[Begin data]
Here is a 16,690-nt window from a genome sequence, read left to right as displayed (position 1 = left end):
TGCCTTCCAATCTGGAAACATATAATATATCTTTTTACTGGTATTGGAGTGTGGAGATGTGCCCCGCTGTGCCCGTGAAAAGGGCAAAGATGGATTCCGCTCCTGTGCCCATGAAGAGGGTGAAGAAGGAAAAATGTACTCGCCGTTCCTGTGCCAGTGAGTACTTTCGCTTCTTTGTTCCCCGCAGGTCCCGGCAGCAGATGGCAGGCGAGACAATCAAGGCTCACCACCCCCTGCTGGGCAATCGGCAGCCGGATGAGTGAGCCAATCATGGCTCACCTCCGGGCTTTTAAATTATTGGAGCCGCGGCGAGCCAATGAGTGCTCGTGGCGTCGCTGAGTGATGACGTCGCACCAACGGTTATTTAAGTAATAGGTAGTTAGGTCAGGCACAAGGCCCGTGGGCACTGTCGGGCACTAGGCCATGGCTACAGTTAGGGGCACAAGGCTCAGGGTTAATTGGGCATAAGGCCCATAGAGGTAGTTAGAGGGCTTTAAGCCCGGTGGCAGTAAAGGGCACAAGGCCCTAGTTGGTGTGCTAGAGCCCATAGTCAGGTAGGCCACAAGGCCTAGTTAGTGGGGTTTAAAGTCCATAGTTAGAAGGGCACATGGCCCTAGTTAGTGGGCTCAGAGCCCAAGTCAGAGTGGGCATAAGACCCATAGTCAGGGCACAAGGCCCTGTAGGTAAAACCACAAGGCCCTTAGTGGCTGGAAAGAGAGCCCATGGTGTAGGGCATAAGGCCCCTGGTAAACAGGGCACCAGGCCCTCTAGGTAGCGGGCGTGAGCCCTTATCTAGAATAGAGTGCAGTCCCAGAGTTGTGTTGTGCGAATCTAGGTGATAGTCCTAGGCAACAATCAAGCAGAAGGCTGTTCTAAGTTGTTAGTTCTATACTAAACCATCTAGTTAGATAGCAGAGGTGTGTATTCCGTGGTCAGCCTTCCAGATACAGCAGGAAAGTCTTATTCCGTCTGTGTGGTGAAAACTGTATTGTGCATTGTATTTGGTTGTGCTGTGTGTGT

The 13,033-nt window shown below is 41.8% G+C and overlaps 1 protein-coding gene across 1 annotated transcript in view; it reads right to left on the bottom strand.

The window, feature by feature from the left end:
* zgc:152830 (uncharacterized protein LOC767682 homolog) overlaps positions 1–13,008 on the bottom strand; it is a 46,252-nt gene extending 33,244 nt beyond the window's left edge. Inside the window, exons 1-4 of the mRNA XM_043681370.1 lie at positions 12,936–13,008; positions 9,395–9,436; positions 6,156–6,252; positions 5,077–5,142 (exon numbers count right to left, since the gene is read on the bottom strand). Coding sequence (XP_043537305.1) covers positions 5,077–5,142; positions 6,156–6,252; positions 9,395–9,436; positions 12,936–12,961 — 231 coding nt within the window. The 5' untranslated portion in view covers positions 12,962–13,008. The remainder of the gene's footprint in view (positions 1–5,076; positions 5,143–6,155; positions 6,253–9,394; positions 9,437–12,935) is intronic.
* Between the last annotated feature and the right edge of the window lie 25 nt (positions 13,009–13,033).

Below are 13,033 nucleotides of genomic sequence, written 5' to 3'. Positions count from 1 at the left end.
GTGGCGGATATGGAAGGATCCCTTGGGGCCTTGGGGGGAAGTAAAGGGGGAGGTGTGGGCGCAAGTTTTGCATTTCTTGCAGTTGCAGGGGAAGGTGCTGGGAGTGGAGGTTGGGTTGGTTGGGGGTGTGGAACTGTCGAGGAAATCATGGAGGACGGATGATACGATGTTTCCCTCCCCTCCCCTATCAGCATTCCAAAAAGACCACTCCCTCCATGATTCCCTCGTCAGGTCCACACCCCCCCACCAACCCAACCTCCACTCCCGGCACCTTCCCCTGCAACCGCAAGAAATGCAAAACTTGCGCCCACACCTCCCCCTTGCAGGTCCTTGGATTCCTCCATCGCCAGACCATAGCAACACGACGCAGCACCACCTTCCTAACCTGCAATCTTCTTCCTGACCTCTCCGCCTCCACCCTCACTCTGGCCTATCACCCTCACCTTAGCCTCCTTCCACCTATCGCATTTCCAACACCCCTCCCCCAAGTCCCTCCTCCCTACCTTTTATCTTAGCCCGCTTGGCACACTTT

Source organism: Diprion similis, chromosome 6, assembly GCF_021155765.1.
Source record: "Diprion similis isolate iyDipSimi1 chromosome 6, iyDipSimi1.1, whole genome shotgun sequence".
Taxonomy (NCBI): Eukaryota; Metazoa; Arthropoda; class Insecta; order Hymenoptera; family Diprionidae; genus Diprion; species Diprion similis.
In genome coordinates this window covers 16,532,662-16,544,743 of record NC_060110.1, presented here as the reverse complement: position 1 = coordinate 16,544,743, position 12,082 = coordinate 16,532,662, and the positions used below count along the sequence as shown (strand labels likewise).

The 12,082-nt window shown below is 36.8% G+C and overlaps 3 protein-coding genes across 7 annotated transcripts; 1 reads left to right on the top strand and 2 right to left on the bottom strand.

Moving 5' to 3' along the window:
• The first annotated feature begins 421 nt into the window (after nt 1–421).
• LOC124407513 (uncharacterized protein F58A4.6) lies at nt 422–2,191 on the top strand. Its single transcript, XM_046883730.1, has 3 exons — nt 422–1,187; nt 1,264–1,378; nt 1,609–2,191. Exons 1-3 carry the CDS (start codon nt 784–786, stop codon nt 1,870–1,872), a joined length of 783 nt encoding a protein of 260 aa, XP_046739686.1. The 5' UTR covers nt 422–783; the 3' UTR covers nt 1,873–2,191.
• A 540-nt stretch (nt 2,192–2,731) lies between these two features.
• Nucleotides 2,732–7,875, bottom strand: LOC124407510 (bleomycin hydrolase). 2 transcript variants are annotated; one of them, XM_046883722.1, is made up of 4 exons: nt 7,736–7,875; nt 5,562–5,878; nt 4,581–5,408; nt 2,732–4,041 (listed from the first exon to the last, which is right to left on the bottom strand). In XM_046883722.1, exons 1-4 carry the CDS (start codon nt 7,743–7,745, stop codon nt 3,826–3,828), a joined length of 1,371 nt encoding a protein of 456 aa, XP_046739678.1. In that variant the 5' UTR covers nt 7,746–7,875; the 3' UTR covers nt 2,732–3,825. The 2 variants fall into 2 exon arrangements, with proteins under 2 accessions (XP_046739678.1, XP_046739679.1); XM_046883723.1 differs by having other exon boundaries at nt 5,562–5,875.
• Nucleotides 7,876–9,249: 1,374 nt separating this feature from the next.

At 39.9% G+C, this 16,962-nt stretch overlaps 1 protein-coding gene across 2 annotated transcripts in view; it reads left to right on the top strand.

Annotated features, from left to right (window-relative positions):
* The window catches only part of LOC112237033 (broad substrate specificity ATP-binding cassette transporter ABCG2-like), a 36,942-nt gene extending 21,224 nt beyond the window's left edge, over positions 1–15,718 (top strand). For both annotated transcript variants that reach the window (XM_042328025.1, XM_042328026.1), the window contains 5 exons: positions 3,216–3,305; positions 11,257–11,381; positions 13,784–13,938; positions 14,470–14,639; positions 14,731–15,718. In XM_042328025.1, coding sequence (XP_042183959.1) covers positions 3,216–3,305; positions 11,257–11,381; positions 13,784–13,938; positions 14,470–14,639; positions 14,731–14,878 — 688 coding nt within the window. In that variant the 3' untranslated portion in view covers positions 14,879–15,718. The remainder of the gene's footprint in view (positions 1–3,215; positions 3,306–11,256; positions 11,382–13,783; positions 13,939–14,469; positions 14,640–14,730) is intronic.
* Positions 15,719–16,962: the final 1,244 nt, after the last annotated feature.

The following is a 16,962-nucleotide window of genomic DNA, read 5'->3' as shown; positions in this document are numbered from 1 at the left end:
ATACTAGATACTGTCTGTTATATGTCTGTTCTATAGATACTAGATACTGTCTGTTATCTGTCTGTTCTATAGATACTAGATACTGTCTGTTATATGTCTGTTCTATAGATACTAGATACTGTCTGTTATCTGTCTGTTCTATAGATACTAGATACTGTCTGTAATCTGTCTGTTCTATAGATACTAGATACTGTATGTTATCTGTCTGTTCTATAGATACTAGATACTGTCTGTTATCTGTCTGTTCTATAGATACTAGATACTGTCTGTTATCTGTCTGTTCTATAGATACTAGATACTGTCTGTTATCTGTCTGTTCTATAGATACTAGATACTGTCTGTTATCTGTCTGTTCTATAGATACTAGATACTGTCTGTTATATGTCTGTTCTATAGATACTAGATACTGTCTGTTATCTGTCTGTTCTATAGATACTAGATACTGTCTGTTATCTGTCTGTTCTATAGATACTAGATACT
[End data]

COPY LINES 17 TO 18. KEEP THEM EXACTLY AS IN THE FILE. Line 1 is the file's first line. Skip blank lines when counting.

• A 540-nt stretch (nt 2,192–2,731) lies between these two features.
• Nucleotides 2,732–7,875, bottom strand: LOC124407510 (bleomycin hydrolase). 2 transcript variants are annotated; one of them, XM_046883722.1, is made up of 4 exons: nt 7,736–7,875; nt 5,562–5,878; nt 4,581–5,408; nt 2,732–4,041 (listed from the first exon to the last, which is right to left on the bottom strand). In XM_046883722.1, exons 1-4 carry the CDS (start codon nt 7,743–7,745, stop codon nt 3,826–3,828), a joined length of 1,371 nt encoding a protein of 456 aa, XP_046739678.1. In that variant the 5' UTR covers nt 7,746–7,875; the 3' UTR covers nt 2,732–3,825. The 2 variants fall into 2 exon arrangements, with proteins under 2 accessions (XP_046739678.1, XP_046739679.1); XM_046883723.1 differs by having other exon boundaries at nt 5,562–5,875.